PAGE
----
Hong Kong’s de facto central bank stepped in for a second day to prevent the currency from rising against the U.S. dollar as demand surged for the city’s stocks.
The Hong Kong Monetary Authority bought $1.7 billion during the Hong Kong day on Friday at HK$7.75 a dollar, the upper limit of a convertibility range that triggers intervention. It bought an additional $1.46 billion during New York hours. On Thursday, it had added $400 million, in the first injection since August 2014.
Hong Kong’s 32-year-old peg came under pressure as the city’s benchmark Hang Seng Index jumped 7.9 percent this week, the biggest advance since 2011. Chinese investors twice used up their daily quota for purchasing Hong Kong equities this week through an exchange link.
“The HKMA will likely need to continue its intervention,” Koon How Heng, a Singapore-based foreign-exchange strategist at Credit Suisse Private Banking & Wealth Management, wrote in a note on Friday. “Given the strong influx of southbound funds, the Hong Kong dollar may well be pinned down at 7.75 in the weeks to come.”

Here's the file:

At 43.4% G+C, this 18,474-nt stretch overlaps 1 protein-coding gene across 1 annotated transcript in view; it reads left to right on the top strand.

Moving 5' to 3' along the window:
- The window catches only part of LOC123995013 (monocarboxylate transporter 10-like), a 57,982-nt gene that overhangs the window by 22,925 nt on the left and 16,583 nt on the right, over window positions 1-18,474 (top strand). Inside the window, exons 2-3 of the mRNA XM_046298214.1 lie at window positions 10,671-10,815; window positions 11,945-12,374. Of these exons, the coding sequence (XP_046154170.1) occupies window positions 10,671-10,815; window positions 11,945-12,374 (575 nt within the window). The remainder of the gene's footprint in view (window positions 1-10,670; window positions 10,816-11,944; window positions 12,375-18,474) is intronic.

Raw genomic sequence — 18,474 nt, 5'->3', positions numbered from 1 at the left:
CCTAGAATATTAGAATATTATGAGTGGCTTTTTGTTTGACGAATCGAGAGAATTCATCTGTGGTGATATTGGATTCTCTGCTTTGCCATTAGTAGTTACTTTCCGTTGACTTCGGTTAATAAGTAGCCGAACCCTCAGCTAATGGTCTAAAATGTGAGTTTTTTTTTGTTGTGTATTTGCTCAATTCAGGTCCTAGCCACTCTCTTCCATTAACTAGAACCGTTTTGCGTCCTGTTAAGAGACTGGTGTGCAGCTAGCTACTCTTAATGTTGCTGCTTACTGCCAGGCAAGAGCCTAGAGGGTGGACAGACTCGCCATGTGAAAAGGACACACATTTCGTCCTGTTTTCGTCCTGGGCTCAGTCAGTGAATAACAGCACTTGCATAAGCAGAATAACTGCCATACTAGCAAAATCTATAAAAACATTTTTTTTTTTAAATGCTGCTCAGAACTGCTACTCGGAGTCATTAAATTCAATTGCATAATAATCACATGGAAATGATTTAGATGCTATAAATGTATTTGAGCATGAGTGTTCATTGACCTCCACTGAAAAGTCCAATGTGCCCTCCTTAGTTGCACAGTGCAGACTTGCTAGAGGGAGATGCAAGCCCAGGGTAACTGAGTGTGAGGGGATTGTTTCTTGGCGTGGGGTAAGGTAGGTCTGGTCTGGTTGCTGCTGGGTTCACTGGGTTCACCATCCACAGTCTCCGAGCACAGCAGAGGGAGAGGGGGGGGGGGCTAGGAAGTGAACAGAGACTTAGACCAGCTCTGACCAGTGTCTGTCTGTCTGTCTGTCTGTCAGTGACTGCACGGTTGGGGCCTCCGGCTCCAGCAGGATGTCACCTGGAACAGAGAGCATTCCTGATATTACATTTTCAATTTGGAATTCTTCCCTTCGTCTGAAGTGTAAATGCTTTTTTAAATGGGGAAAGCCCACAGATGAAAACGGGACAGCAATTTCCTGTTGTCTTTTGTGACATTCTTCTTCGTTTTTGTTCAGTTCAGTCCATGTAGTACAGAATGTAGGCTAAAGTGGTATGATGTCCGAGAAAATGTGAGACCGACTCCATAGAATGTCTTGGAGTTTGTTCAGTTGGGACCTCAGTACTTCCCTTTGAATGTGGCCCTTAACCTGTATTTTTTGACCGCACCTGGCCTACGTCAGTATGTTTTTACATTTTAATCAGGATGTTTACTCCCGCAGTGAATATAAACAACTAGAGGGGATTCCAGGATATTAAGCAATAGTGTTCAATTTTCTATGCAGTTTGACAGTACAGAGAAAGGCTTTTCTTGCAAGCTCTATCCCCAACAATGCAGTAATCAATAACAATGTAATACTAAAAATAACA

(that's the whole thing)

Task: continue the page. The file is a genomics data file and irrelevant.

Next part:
The Hong Kong dollar was little changed at HK$7.75 versus the greenback as of 5:47 p.m. in Hong Kong on Friday, according to data complied by Bloomberg. The currency on Wednesday touched HK$7.75 for the first time since January.
Chinese investors bought 10.5 billion yuan ($1.7 billion) of Hong Kong shares -- the maximum allowed -- on both Wednesday and Thursday. They acted after the Chinese regulators late last month announced that more fund managers could buy equities listed in the city.
Hong Kong pegged its currency to the U.S. dollar in 1983 when negotiations between China and the U.K. over the city’s return to Chinese rule spurred capital outflows. In 2005, policy makers committed to limiting the currency’s decline to HK$7.85 per dollar and capping gains at HK$7.75.
The Hong Kong Monetary Authority injected a total of $9.7 billion into the financial system to defend the peg in July and August last year, according to data compiled by Bloomberg.